What to Know About Social Security Disability During Cancer Treatment

What to Know About Social Security Disability During Cancer Treatment

Reviewed by Jasper Clinical Board

Last updated 5/24/21

A cancer diagnosis often brings with it financial concerns. Along with medical bills, you may be worried about losing income from your job if you can’t work during your illness and treatment. Fortunately, the federal government has two major financial support programs that may be able to help people looking for Social Security Disability. Both are for people facing long-term disability that prevents them from working for at least a year. 
Let’s break down what you need to know about these programs—Social Security Disability Insurance (SSDI) and Supplemental Security Income (SSI).

Federal disability benefits 101

The Social Security Administration runs both SSDI and SSI. Both programs require you to meet the same strict disability criteria, based on your medical condition.

SSI & SSDI: What’s the difference? 

SSDI is an insurance program funded by deductions taken from your paychecks, or your self-employment tax paid to the IRS if you have your own business or work as a freelancer. You have to meet work history requirements in order to qualify for SSDI, and your benefit amount is based on your earnings history. You also need to have worked fairly recently before your disability began and for a certain minimum duration. Older people have longer work duration requirements than younger people. 
SSI is for people who don’t qualify for SSDI, or who qualify for only very small SSDI payments. You generally have to earn very little income and have few other resources in order to qualify for SSI. Both programs provide you with monthly payments if you qualify. 

Both programs are for people with long-term disability

One important feature of these programs is that they are both for people expected to be seriously disabled for a long time. To qualify for benefits, your condition has to prevent you from working for a year or longer. People who aren’t expected to survive their cancer also qualify for benefits.
To decide on your claim, the Social Security Administration (SSA) will consider your medical condition and the kind of work you’ve done in the past, as well as your educational history, skill set, and age. They’ll assess not just whether you can do your most recent job, but also whether there are other kinds of work you might be able to do instead.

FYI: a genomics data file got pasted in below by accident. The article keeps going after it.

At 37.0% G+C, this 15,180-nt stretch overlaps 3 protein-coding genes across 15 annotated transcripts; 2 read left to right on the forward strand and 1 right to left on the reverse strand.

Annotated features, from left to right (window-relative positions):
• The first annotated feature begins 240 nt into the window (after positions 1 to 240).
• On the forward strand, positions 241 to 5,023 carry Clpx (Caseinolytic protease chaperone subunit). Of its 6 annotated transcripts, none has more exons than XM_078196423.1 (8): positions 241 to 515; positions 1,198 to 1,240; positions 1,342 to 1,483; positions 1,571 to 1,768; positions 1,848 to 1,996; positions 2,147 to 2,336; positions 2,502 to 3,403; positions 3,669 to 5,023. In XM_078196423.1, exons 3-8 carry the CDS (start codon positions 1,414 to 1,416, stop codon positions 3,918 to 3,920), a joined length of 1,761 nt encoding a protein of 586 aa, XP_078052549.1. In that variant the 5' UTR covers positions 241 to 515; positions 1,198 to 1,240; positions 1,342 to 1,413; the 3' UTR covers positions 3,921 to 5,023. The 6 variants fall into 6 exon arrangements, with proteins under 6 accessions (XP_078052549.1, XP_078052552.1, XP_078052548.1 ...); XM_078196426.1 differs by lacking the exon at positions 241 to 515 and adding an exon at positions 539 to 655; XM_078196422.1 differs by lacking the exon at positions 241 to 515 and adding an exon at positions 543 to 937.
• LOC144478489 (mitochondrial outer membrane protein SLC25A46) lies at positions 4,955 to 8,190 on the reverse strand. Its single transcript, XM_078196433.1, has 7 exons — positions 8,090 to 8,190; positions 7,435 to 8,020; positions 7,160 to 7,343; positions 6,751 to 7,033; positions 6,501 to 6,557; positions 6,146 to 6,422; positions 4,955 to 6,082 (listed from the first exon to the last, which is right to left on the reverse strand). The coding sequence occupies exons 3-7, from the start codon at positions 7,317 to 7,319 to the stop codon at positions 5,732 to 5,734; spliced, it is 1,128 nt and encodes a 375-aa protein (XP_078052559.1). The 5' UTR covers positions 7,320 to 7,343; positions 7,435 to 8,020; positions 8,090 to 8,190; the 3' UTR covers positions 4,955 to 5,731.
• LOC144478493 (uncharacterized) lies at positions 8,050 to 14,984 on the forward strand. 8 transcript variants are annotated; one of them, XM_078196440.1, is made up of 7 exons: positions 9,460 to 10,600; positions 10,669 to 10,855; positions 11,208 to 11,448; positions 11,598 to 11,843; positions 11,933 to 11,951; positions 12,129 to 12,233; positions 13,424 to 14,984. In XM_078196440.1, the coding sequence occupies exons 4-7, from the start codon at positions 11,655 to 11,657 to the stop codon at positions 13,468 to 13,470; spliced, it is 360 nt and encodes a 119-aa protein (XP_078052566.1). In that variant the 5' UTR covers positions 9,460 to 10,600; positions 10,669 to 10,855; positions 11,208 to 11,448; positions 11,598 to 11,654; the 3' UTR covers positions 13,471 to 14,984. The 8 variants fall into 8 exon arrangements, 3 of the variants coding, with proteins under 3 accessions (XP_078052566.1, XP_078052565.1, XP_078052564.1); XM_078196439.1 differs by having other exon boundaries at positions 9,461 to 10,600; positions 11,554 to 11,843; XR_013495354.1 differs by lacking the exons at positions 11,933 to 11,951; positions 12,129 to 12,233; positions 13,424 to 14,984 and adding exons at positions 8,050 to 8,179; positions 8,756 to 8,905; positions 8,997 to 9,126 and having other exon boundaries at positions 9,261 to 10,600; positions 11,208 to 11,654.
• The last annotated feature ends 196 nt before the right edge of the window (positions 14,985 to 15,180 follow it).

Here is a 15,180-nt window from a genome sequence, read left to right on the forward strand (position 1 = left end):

Getting payments can take time

The application process for these programs is lengthy and can be complex. Both programs can take months or even longer to give you a decision and start paying benefits. 
SSDI includes a five-month waiting period from the date your disability began before payments can start. That said, just as with many jobs, you get paid for the previous month's disability. In other words, while you are eligible to be paid after five months of disability, you typically see your first check after six months. 
Regardless of how long it takes to approve your application, SSDI pays back the benefits you’re owed based on the date you became disabled. So it’s very important to work with your doctors to document any limitations on your activities caused by your cancer and treatments as soon as you experience them. 
To this end, tell your healthcare team you’re applying for benefits. They should be familiar with the documentation requirements, but you should still remind them to make notes in your chart about how your cancer and treatment are impacting your functioning. This will strengthen your application and make it more likely to win approval without delays or requests for more evidence.
For SSI, you won’t receive back payments before the effective date of application, so it’s especially important to start the application process as soon as you can. You can either call the Social Security Administration to make an appointment to file your SSI application or you can file an online application. If you choose the former option, as long as you file within 60 days of the call, the date you called to make an appointment will be considered the effective date of application.